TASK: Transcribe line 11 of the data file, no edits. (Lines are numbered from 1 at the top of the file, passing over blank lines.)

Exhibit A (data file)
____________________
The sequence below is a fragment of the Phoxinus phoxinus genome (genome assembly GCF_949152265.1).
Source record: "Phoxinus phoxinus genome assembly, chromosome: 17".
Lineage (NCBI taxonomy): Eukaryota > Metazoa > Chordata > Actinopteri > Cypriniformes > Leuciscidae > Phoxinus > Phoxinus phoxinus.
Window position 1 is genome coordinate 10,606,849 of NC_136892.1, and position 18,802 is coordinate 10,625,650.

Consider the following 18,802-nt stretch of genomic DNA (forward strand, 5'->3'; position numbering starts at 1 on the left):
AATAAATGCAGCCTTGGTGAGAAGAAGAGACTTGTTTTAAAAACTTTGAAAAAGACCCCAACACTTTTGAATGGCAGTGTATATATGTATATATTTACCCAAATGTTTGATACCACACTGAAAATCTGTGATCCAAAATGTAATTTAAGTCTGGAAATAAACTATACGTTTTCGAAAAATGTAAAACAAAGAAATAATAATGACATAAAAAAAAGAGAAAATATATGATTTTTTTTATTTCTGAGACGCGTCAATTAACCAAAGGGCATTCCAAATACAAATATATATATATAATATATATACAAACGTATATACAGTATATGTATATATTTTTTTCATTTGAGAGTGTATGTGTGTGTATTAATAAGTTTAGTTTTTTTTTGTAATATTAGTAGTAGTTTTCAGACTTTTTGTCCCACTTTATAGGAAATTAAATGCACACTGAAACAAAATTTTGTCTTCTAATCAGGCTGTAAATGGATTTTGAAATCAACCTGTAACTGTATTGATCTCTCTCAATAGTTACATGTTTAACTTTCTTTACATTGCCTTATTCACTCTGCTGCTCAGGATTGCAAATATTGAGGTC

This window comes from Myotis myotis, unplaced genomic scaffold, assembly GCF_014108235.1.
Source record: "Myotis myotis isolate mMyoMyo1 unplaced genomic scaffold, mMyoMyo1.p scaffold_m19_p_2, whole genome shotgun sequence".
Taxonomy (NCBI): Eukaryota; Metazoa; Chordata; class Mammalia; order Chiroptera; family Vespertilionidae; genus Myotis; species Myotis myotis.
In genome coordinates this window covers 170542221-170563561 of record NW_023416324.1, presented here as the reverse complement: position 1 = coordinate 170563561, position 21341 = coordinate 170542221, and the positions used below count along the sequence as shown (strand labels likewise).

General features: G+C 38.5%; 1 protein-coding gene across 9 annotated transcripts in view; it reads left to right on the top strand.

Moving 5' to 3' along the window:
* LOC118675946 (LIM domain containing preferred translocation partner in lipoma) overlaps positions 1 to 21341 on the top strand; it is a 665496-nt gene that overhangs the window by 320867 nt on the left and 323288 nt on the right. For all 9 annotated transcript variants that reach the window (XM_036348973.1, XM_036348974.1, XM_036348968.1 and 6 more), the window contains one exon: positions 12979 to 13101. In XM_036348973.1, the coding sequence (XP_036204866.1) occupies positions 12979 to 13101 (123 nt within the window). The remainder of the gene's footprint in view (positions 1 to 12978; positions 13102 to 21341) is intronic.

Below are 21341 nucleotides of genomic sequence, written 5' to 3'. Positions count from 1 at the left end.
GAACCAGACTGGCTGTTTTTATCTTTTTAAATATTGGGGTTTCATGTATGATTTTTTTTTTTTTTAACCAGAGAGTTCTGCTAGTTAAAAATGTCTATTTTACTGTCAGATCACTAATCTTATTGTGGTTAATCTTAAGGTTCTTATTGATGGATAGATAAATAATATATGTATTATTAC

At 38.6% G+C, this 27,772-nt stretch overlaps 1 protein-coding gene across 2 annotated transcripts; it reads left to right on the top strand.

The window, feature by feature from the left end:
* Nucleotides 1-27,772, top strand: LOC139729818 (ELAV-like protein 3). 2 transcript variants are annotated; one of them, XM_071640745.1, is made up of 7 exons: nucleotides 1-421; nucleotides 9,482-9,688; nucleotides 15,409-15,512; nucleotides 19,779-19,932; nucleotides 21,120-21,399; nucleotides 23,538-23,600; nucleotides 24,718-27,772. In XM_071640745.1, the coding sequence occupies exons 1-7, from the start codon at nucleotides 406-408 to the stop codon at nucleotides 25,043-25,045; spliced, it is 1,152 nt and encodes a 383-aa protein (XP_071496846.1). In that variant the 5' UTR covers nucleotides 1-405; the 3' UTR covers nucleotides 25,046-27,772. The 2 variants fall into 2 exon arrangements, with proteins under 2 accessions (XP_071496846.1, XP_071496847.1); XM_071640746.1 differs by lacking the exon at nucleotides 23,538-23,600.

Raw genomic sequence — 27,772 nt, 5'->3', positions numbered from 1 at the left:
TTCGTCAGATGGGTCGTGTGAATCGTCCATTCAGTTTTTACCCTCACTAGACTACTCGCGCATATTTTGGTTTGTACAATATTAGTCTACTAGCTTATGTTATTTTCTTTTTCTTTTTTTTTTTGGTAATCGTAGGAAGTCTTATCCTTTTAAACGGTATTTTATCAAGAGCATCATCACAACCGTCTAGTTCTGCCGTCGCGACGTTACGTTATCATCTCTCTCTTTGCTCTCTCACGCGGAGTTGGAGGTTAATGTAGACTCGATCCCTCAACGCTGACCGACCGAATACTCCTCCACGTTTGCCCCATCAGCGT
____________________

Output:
General features: G+C 38.5%; 1 protein-coding gene across 9 annotated transcripts in view; it reads left to right on the top strand.